Br J Clin Pharmacol. 2020 Aug 13. doi: 10.1111/bcp.14516. Online ahead of print.
AIM: This study aimed to compare the incidence of infusion site reactions (ISRs) induced by intravenous administration of brand-name and generic vinorelbine (VNR) for treating non-small cell lung cancer.
METHOD: This single-centre retrospective cohort study was conducted by medical chart review of VNR infusions. ISRs were defined as symptoms around the infusion site, including pain, redness, and swelling. ISRs requiring treatment were defined as ISRs requiring treatments including steroid ointments, vein re-puncture, and local steroid injections.
RESULTS: In all, 1973 VNR infusions were administered to 340 patients (brand-name, 141 patients; generic, 199 patients). ISRs and ISRs requiring treatment were observed in 161 and 100 patients, respectively. The ISR incidence per patient and per injection were significantly higher in generic VNR-treated patients than in brand-name VNR-treated patients (53.3% vs. 39.0%, P = 0.0112, and 15.0% vs. 9.9%, P = 0.0008, respectively). The frequency of ISRs requiring treatment was also significantly higher in the generic group (per patient: 36.7% vs. 19.2%, P = 0.0005; per injection: 11.3% vs. 5.5%, P < 0.0001). Multivariate analysis revealed that generic VNR was significantly associated with an increased risk of ISRs (per patient: adjusted odds ratio [AOR] 1.775, P = 0.0155; per injection: AOR 1.672, P = 0.004) and ISRs requiring treatment (per patient: AOR 2.422, P = 0.0012; per injection: AOR 2.286, P = 0.001).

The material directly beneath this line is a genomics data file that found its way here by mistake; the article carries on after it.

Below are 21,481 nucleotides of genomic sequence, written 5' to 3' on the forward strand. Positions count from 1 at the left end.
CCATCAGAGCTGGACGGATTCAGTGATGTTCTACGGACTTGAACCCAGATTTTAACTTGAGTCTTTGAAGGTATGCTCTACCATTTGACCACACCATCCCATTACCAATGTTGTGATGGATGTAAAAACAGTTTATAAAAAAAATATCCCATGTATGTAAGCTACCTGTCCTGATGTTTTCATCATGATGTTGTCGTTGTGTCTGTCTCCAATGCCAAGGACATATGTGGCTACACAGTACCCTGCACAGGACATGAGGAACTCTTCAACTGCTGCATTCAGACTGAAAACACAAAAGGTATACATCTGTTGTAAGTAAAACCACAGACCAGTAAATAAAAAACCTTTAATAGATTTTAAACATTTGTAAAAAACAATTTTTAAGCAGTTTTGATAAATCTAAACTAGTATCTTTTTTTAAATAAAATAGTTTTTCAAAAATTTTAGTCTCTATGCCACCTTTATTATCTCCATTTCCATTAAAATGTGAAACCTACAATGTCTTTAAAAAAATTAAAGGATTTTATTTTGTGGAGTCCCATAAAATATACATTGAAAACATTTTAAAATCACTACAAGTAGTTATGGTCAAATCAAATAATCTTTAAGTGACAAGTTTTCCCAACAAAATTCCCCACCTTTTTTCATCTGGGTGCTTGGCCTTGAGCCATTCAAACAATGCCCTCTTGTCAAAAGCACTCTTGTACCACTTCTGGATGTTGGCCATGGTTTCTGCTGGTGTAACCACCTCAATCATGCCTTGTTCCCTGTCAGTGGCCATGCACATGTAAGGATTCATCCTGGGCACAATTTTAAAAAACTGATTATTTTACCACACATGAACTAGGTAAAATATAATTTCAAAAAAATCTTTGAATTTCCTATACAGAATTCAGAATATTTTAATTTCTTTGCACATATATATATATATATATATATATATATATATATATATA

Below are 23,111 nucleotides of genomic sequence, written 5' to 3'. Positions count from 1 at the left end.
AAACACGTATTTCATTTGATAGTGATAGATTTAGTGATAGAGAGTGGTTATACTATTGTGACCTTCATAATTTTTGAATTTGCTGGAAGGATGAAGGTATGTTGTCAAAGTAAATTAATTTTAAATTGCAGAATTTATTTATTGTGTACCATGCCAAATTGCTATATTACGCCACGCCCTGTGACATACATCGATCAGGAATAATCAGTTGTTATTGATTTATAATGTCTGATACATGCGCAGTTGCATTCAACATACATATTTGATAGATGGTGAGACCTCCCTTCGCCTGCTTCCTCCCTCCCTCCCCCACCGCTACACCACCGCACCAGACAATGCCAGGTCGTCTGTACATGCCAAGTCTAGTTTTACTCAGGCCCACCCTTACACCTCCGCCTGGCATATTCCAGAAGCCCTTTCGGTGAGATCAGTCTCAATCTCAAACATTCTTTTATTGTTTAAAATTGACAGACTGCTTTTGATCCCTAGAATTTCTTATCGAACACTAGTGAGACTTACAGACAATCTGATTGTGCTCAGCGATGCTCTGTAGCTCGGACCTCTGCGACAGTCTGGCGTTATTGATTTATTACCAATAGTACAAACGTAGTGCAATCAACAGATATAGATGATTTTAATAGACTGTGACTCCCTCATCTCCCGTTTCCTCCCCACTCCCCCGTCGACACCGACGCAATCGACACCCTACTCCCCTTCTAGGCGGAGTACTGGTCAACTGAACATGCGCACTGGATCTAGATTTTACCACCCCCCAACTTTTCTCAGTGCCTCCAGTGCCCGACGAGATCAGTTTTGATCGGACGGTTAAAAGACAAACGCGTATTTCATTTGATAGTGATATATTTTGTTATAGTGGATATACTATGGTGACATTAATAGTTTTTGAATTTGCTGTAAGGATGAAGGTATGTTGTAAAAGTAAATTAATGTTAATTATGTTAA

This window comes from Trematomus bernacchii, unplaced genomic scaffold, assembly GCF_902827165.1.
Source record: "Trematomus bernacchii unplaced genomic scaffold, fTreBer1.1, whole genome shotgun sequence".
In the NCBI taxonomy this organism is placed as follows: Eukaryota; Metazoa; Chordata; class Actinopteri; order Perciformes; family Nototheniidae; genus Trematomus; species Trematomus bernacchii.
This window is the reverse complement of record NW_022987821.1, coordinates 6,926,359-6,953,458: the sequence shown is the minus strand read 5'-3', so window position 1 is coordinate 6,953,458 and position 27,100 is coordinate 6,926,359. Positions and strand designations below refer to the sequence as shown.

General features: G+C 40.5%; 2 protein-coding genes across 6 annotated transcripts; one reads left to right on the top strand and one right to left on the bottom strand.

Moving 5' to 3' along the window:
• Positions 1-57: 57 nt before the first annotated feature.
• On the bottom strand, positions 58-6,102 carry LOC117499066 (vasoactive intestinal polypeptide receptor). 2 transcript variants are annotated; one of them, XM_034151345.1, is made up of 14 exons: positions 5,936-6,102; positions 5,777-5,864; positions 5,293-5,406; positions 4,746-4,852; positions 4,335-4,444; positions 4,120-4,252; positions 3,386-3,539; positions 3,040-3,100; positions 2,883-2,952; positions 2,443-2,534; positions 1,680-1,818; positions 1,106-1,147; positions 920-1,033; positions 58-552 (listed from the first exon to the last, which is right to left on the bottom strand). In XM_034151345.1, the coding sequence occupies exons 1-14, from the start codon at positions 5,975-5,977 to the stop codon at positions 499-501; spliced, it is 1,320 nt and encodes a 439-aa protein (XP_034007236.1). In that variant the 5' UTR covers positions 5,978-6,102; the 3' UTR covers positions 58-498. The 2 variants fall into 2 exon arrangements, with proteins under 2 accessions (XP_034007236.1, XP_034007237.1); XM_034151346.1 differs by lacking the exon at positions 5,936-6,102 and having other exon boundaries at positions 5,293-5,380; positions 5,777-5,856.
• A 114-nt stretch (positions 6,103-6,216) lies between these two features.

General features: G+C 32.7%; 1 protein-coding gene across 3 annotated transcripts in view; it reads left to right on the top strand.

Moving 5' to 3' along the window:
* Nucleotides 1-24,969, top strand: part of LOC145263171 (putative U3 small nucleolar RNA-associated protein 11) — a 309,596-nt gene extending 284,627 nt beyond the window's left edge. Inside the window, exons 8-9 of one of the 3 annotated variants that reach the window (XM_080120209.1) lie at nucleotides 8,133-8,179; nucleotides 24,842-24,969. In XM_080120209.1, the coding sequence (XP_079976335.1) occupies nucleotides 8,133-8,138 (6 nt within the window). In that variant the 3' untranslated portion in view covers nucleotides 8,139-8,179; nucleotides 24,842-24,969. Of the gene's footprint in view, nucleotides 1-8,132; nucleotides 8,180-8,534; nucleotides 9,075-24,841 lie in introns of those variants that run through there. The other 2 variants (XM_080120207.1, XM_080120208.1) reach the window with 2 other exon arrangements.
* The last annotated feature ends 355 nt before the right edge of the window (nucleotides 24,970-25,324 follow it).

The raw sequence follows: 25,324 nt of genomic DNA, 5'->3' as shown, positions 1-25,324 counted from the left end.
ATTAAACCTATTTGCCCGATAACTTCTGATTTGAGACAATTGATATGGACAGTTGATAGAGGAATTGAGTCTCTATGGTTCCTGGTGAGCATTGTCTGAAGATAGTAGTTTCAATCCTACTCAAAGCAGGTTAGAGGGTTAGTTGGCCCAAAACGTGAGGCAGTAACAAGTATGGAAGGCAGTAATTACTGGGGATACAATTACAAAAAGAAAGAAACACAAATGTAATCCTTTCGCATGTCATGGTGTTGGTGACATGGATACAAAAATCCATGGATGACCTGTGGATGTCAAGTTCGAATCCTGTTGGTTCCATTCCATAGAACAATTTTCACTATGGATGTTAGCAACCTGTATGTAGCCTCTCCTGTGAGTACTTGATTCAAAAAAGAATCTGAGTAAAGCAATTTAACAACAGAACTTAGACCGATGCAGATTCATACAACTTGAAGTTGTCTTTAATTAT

CONCLUSION: Intravenous infusion of generic VNR was associated with an increased risk of ISRs. Further research is needed to elucidate the mechanism underlying the increased incidence of ISRs with generic VNR.